Journal of the New Zealand Medical Association, 04-April-2008, Vol 121 No 1271
Drug appraisal is done through the National Institute for Health and Clinical Excellence (NICE) in the UK, the Pharmaceutical Benefits Advisory Committee (PBAC) in Australia, and the Pharmaceutical Management Agency of New Zealand (PHARMAC) in New Zealand. Each use different criteria for public funding of pharmaceuticals, but all include estimates of clinical effectiveness and cost-effectiveness.
Interestingly of the 10 drugs deemed least cost-effective by NICE between 1996 and 2005, all were approved for funding in the UK, 6 were approved in Australia, and 5 were approved in New Zealand. It should be noted, however, that the drug companies involved did not seek funding in New Zealand for 3 of the drugs rejected in Australia.
So the PHARMAC scoresheet is 5 approvals and 2 rejections.
Med J Aust 2008;188:26–8.
Combination OCs with low-dose oestrogen are hailed as the very best form of contraception. It has been suggested that they may also low the risk of subsequent ovarian cancer.
This paper from the Oxford Epidemiology Unit seems to confirm this. They collected data for 23,257 women with ovarian cancer (cases) and 87,303 without ovarian cancer (controls) from 45 epidemiological studies in 21 countries. The relative risk of ovarian cancer in relation to oral contraceptive use was estimated, stratifying by study, age, parity, and hysterectomy. Their conclusion was that use of oral contraceptives confers long-term protection against ovarian cancer. These findings suggest that oral contraceptives have already prevented some 200,000 ovarian cancers and 100,000 deaths from the disease around the world.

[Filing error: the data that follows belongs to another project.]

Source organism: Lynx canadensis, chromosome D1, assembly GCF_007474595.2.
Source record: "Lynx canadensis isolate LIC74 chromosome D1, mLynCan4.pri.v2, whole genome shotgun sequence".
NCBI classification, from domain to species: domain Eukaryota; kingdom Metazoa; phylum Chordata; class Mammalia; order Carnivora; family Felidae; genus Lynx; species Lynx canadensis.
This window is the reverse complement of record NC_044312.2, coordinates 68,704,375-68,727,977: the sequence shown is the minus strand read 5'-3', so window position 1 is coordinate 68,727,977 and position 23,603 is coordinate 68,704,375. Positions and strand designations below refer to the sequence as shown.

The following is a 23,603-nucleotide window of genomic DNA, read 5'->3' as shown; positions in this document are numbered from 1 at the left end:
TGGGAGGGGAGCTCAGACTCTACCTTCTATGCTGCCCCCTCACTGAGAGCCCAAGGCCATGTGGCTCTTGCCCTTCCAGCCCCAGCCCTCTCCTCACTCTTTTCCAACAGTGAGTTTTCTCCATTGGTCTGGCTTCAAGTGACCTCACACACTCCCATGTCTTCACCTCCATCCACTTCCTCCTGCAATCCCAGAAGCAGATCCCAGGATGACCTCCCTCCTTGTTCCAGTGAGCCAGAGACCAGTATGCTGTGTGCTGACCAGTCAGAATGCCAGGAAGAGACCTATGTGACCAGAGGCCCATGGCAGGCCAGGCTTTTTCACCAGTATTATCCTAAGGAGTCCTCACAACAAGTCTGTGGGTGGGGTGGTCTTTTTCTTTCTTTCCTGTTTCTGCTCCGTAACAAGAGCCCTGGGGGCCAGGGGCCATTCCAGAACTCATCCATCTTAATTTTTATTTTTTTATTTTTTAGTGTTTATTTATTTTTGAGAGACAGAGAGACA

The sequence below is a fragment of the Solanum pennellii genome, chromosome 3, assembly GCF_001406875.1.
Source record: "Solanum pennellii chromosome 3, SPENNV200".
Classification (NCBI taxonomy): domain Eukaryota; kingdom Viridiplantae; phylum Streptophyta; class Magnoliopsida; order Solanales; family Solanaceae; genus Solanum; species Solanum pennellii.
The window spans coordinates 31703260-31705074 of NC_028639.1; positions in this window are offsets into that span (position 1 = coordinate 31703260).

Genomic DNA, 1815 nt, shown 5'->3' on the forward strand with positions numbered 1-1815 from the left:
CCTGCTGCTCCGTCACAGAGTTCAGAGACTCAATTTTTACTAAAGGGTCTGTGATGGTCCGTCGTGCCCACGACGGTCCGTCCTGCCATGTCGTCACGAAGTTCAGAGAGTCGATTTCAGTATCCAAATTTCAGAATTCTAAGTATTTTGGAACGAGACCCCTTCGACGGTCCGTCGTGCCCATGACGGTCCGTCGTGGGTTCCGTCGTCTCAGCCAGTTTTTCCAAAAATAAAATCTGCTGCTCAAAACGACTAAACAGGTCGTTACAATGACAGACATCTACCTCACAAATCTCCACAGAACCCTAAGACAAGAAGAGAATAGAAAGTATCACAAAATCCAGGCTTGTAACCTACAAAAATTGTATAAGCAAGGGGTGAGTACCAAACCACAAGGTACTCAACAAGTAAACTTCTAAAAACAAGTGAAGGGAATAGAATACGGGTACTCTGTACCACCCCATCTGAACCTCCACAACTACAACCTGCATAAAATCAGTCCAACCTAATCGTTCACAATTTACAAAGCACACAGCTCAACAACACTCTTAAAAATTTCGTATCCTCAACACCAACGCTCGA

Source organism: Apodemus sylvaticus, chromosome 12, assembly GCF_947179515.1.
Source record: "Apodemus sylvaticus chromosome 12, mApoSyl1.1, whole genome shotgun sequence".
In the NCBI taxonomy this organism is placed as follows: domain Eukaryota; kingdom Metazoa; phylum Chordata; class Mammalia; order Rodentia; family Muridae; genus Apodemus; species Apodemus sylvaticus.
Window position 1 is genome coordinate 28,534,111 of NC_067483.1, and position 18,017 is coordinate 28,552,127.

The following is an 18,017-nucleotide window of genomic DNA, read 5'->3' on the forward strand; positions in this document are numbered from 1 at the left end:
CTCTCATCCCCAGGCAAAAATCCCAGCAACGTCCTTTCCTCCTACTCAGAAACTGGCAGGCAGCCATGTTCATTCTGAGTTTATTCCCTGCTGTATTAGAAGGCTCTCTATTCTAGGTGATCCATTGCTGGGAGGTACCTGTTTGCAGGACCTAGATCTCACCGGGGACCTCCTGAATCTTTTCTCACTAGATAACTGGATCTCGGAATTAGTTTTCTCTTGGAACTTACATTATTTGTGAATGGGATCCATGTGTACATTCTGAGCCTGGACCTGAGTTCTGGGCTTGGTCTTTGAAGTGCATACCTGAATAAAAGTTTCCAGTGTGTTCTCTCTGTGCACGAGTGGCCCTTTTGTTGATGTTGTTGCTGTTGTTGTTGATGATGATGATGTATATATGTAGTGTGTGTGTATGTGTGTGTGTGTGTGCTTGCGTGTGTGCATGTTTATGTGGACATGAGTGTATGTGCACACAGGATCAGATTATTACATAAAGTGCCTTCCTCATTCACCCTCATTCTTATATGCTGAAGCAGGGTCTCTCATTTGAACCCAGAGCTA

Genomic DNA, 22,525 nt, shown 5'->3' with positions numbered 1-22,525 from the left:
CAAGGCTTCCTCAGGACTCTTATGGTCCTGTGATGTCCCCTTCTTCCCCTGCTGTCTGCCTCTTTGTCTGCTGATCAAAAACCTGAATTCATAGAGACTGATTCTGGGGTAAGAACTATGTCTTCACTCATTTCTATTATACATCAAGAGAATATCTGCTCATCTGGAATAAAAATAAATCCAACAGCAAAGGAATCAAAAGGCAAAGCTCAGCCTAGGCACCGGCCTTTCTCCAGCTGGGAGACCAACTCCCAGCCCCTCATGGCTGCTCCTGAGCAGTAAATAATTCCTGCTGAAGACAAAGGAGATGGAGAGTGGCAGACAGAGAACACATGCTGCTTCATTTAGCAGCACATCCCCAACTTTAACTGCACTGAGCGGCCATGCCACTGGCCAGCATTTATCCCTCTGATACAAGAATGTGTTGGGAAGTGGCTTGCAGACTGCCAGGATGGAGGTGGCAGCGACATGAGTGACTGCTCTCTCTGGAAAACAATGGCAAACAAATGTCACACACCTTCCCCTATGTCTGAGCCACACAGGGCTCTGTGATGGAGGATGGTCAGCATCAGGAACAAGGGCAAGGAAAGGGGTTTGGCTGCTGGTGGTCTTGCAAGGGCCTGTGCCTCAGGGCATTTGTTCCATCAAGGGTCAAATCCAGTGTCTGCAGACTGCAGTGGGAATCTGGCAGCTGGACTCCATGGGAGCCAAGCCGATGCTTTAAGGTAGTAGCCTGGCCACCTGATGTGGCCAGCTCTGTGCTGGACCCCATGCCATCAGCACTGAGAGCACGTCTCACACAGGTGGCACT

Very good news as ovarian cancer is common and usually diagnosed when well advanced and incurable.
Two papers in a recent BMJ compare the value of a topical NSAID (ibuprofen gel) with oral use of the same drug for osteoarthritis of the knee. And it seems that topical NSAIDs may be a useful alternative to oral NSAIDs as the pain relief was about equal for both treatments except for those with the most severe symptoms.
It would be expected that adverse effects would be less with topical treatment but in these trials significant adverse effects were not seen with either treatment.
An editorial commentary was favourable and pointed out that a systematic review of a different topical NSAID found similar results and also established that topical treatments are cost-effective.
On the other hand it also offered the opinion that placebo effects explain most of the value of topical agents in osteoarthritis.
BMJ 2008;336:105–6 & 138–42 & 142–5.
Acute otitis media (AOM) is a very common problem in childhood with the majority of children having had the condition at least once by their third birthday.
The routine administration of antibiotics for AOM has recently come under scrutiny. The 2004 Cochrane review of antibiotics for AOM suggests minimal benefit from early use, with no reduction in pain for 24 hours and only a 30% reduction at 2–7 days. This report concerns a placebo-controlled trial comparing the topical use of 2% lignocaine or saline eardrops.
The results—rapid pain relief in the lignocaine group at 10 and 30 minutes. Sounds good, but would probably require repeated treatments and should be avoided in those with perforated eardrums.
Arch Dis Child 2008;93:40–4.
The World Medical Association is proposing to again update its cornerstone statement of ethical principles regarding human experimentation.
The main issue prompting this are the ethical problems surrounding drug safety trials. One trial in particular resonated around the world. It was a trial involving HIV-positive women in the developing world. It gave one-half of all participants the drug azidothymidine to determine if a shorter-course treatment would be as, or almost as, effective as the proven longer-course treatment, and the other half a placebo, even though an existing treatment was available.
The fault is obvious but some ethicists defended the trial by arguing that the women would likely have received no treatment had the trial not been conducted.
No easy solution here.
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